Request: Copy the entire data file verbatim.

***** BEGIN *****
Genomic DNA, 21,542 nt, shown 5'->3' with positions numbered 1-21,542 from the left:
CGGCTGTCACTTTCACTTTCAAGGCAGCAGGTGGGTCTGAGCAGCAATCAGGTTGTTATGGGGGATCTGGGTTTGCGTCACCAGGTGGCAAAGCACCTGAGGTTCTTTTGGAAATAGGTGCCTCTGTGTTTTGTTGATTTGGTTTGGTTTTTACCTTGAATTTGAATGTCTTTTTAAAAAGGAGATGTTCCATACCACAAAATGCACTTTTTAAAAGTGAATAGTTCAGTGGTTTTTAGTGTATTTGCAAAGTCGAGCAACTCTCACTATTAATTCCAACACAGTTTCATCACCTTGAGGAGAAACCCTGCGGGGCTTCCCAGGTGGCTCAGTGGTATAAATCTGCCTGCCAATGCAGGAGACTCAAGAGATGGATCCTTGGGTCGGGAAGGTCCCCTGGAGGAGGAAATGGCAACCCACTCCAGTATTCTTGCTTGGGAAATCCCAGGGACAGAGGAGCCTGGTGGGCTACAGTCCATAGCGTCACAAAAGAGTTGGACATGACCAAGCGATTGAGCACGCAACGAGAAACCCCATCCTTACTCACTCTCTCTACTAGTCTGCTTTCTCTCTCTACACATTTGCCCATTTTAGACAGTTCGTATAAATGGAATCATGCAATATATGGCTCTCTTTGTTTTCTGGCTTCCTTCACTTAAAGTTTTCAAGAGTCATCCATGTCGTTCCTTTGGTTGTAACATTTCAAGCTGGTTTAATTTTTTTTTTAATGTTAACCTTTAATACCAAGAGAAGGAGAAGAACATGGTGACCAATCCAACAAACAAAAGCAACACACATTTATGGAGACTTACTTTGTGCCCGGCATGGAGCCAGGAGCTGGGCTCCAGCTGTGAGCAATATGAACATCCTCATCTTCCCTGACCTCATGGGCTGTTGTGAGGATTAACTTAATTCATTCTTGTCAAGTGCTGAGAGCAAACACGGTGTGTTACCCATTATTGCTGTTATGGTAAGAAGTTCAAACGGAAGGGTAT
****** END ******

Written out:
Genomic DNA, 21,542 nt, shown 5'->3' with positions numbered 1-21,542 from the left:
CGGCTGTCACTTTCACTTTCAAGGCAGCAGGTGGGTCTGAGCAGCAATCAGGTTGTTATGGGGGATCTGGGTTTGCGTCACCAGGTGGCAAAGCACCTGAGGTTCTTTTGGAAATAGGTGCCTCTGTGTTTTGTTGATTTGGTTTGGTTTTTACCTTGAATTTGAATGTCTTTTTAAAAAGGAGATGTTCCATACCACAAAATGCACTTTTTAAAAGTGAATAGTTCAGTGGTTTTTAGTGTATTTGCAAAGTCGAGCAACTCTCACTATTAATTCCAACACAGTTTCATCACCTTGAGGAGAAACCCTGCGGGGCTTCCCAGGTGGCTCAGTGGTATAAATCTGCCTGCCAATGCAGGAGACTCAAGAGATGGATCCTTGGGTCGGGAAGGTCCCCTGGAGGAGGAAATGGCAACCCACTCCAGTATTCTTGCTTGGGAAATCCCAGGGACAGAGGAGCCTGGTGGGCTACAGTCCATAGCGTCACAAAAGAGTTGGACATGACCAAGCGATTGAGCACGCAACGAGAAACCCCATCCTTACTCACTCTCTCTACTAGTCTGCTTTCTCTCTCTACACATTTGCCCATTTTAGACAGTTCGTATAAATGGAATCATGCAATATATGGCTCTCTTTGTTTTCTGGCTTCCTTCACTTAAAGTTTTCAAGAGTCATCCATGTCGTTCCTTTGGTTGTAACATTTCAAGCTGGTTTAATTTTTTTTTTAATGTTAACCTTTAATACCAAGAGAAGGAGAAGAACATGGTGACCAATCCAACAAACAAAAGCAACACACATTTATGGAGACTTACTTTGTGCCCGGCATGGAGCCAGGAGCTGGGCTCCAGCTGTGAGCAATATGAACATCCTCATCTTCCCTGACCTCATGGGCTGTTGTGAGGATTAACTTAATTCATTCTTGTCAAGTGCTGAGAGCAAACACGGTGTGTTACCCATTATTGCTGTTATGGTAAGAAGTTCAAACGGAAGGGTAT